The Tax Cuts and Jobs Act (aka Trump Tax Plan) will be a game changer for corporations; the elimination of the Alternative Minimum Tax (AMT) and consolidation of tax rates down to 21 percent – are all permanent.
But, what does it mean for individual taxpayers? Instead of sweeping reform, the new tax laws are a hodge-podge of adjustments and minor changes that could make tax planning significantly more complicated for some. Critically, these changes are also subject to a sunset provision after 2025.
Because the new tax bill has been both a subject of speculation and undergone several substantial changes throughout the legislative process, many people are confused about how it affects them. Here are eight things you need to know about how the Tax Cuts and Jobs Act could affect business, yourself, and your family.
1) Most Changes are set to Expire
So that the majority of these changes can comply with the Byrd Rule requirement, much of the GOP tax bill changes include sunset provisions that expire by December 31, 2025. What this means is that come 2026, the changes will revert to the rules previously in place, barring any future actions taken by Congress.
All exceptions to the sunset provisions will impact businesses. For example, the GOP bill permanently increases the pass-through business deduction to 20 percent from 17.4 percent.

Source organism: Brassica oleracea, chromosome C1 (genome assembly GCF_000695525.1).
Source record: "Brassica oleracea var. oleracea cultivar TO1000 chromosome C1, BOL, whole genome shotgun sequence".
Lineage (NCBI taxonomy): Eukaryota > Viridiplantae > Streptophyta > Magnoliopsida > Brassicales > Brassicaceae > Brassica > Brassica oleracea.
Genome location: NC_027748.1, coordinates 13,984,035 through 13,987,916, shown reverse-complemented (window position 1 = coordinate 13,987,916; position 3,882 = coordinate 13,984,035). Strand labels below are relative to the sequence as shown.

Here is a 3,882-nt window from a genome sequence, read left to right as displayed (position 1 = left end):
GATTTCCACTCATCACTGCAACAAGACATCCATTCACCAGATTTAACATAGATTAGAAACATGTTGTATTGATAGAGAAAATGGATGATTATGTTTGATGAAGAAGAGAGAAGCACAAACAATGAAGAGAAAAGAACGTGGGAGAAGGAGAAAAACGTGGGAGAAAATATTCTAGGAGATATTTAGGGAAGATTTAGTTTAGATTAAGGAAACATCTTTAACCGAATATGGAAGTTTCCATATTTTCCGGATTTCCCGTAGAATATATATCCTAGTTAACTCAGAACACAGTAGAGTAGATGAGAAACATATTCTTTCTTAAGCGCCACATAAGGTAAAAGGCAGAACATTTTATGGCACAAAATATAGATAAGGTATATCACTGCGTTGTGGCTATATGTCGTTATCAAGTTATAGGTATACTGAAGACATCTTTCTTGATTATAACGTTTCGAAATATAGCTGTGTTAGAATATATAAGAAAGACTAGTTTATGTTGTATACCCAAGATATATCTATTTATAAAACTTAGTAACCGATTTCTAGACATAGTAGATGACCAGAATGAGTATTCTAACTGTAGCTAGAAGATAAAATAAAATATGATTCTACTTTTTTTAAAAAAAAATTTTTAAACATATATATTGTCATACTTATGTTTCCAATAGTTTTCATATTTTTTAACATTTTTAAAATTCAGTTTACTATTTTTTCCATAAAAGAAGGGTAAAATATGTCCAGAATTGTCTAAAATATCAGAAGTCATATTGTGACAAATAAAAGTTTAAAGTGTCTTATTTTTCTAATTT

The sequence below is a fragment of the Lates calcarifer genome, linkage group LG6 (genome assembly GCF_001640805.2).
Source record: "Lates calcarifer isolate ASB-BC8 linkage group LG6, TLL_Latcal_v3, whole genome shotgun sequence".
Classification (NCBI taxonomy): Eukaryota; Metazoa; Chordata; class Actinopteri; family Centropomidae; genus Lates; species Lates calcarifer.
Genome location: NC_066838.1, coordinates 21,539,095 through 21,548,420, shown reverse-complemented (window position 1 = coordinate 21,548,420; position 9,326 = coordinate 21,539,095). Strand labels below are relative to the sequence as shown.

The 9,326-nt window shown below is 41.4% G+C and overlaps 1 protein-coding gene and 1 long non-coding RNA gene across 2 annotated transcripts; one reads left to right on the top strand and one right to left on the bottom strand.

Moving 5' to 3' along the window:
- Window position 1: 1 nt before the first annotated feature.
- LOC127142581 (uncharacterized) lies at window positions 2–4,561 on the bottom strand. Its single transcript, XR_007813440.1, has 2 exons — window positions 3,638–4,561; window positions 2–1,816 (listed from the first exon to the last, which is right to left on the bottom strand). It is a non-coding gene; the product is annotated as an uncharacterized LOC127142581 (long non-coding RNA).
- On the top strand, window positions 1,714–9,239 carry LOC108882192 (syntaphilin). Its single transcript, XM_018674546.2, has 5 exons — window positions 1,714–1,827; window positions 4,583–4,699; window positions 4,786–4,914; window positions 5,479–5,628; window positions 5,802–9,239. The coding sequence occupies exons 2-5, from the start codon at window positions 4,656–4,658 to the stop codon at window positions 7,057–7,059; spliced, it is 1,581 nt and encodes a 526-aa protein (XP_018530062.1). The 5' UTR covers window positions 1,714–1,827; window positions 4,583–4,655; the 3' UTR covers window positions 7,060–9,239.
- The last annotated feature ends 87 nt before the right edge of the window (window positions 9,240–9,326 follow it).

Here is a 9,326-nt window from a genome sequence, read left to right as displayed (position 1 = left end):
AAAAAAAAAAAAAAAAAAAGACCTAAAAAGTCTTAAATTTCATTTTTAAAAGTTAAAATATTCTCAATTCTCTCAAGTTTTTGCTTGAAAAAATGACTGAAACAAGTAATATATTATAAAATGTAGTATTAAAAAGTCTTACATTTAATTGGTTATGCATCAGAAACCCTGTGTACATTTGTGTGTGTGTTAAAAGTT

The sunset provisions can make estate planning more difficult. It may also require legal documents, like wills and trusts, to have much more flexibility worked into them.
2) End of the Obamacare Individual Mandate
Starting in 2019, Americans will no longer face a penalty if they do not purchase health insurance. The individual mandate was an essential part of the Affordable Care Act. Therefore, removing it may effectively gut Obamacare. It was one reason why it was a top priority for Trump.
Although the final bill won’t start the repeal until 2019, the Congressional Budget Office predicts that the change will cause insurance premiums to skyrocket. Ultimately, it will lead to millions more uninsured Americans over the next decade while also cutting government spending by over $300 billion over the same period. It’s unknown whether future changes to health care may prevent insurance costs from becoming unaffordable for most of us by the time the individual mandate repeal takes effect.
3) SALT Cut
The SALT limitation is the most contentious part of the new tax plan. The Tax Cuts and Jobs Act reduced the amount of state and local taxes (SALT) that Americans filing single or joint can deduct from their Federal income to just $10,000. Although the House initially wanted to restrict this deduction to property taxes – the final bill will allow any state and local taxes to be deducted, like:
The most affected taxpayers are high-earners residing in heavily taxed states like California, Connecticut, and New York. There are also worries that this change could cause property values to fall in high-tax localities. As a result, this would leave less money for infrastructure, mass transit, and public schools.
4) The Alternative Minimum Tax (AMT)
The corporate AMT made it hard for businesses to bring their tax bill much lower than 21 percent; CEOs justifiably argued that the AMT prevented investment in staff, equipment, and new plants. The Trump tax plan permanently eliminates the corporate AMT.